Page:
Herbert Edwin Thomas

October 25, 1928 ~ May 15, 2020 (age 91)


Herbert E. Thomas, M.D. 

On Friday, May 15, 2020, Herbert Edwin Thomas passed away peacefully at the age of 91 in Ithaca, New York, following complications from Parkinson’s disease and diabetes. A devoted husband, father, and grandfather, he practiced medicine for nearly fifty years in Pittsburgh and New York City. 

Herb was born on October 25, 1928, in Quebec City, Canada, to Herbert Brenton and Gladys Keene Thomas. He was a graduate of the Royal Canadian Naval College, McGill University, and Queen’s University School of Medicine and did his residency in psychiatry at The University of Michigan Medical Center. On March 3, 1951, he married Barbara Anne Olmsted, and together they raised three daughters and one son. 

After moving to Pittsburgh in 1961, Herb had a joint appointment at the Department of Psychiatry of the School of Medicine and the School of Law at the University of Pittsburgh. He graduated from the Pittsburgh Psychoanalytic Institute in 1974 and built private practices in Pittsburgh and New York City. 

Herb was a founding member and past President of the American Academy of Psychiatry and the Law, and served as Editor of its quarterly bulletin for ten years. Among his other leadership commitments, he served as a member of the Board of Fellows of the National Center for Juvenile Justice. He was a Distinguished Life Fellow of the American Psychiatric Association and an Honorary Life Member of the Canadian Academy of Psychiatry and the Law.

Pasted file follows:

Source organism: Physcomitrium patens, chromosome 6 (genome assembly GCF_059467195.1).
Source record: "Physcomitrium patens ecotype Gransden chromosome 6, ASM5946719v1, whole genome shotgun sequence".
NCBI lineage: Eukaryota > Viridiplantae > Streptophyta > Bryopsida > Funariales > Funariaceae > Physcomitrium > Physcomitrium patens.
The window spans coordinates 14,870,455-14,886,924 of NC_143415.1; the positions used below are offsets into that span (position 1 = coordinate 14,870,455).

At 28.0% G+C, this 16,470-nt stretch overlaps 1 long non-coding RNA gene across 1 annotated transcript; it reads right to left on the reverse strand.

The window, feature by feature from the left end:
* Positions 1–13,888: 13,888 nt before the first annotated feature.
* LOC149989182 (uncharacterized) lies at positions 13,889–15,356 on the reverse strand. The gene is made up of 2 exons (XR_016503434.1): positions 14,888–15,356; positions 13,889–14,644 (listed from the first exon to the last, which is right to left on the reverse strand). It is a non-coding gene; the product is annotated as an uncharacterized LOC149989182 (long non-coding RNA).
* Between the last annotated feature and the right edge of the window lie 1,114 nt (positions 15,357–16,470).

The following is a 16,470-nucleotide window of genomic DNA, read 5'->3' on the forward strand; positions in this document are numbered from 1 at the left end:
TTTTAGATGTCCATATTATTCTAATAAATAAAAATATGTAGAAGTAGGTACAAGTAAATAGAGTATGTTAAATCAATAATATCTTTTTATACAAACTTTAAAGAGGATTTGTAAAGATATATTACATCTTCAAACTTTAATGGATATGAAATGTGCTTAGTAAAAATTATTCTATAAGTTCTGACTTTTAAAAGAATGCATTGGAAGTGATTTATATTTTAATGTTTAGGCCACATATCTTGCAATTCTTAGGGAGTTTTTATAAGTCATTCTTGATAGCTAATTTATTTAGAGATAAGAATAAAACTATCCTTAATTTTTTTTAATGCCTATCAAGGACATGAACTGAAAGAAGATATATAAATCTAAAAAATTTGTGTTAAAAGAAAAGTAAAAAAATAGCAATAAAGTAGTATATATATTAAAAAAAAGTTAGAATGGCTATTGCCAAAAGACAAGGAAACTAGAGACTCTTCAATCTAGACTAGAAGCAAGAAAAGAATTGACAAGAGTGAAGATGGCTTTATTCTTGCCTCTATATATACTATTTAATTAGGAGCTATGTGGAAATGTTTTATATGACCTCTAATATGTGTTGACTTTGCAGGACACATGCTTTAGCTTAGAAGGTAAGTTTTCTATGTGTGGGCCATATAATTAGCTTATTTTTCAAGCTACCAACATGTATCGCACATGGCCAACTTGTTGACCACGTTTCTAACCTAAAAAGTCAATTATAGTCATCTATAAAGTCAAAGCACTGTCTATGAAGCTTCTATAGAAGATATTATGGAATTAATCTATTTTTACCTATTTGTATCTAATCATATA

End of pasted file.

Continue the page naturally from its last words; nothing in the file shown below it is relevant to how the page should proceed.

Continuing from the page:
In addition to his private practices, Herb consulted for thirty years at Western Penitentiary, a maximum security prison in Pittsburgh, where he first developed his theory of the shame response to rejection. The theory is based on an insight that interpersonal rejection is a powerful negative force that can be a foundational cause of deeply dysfunctional personal behavior, including violence. His book The Shame Response to Rejection was the premise for the documentary film Reject. 

Throughout a life of service to family, patients, and countless others who sought his counsel, Herb was a genuine humanitarian who saw the essential good and shared dignity in every human being. 

He is preceded in death by his parents and three sisters, Marjorie, Mavis, and Barbara. He is survived by his wife, Barbara Olmsted Thomas, and four children, Joanne Thomas Asbill (Henry) of Washington, D.C., Herbert Charles Thomas (Brooke) of Baltimore, Maryland, Heather Thomas Stevens (John) of Ithaca, New York, and Ruth Thomas Suh (Chan) of New York City, as well as fifteen grandchildren. 

At the time of his passing, Herb was a resident at Oak Hill Manor. His family will forever be grateful for the dedication of the staff and the quality of care that he received throughout his stay. 

Burial will take place at a family plot in Mount Herman’s Cemetery in Quebec City at a date to be determined. Contributions in Herb’s memory can be sent to Alternatives to Violence Project/New York, PO Box 6851, Ithaca, NY 14851. 

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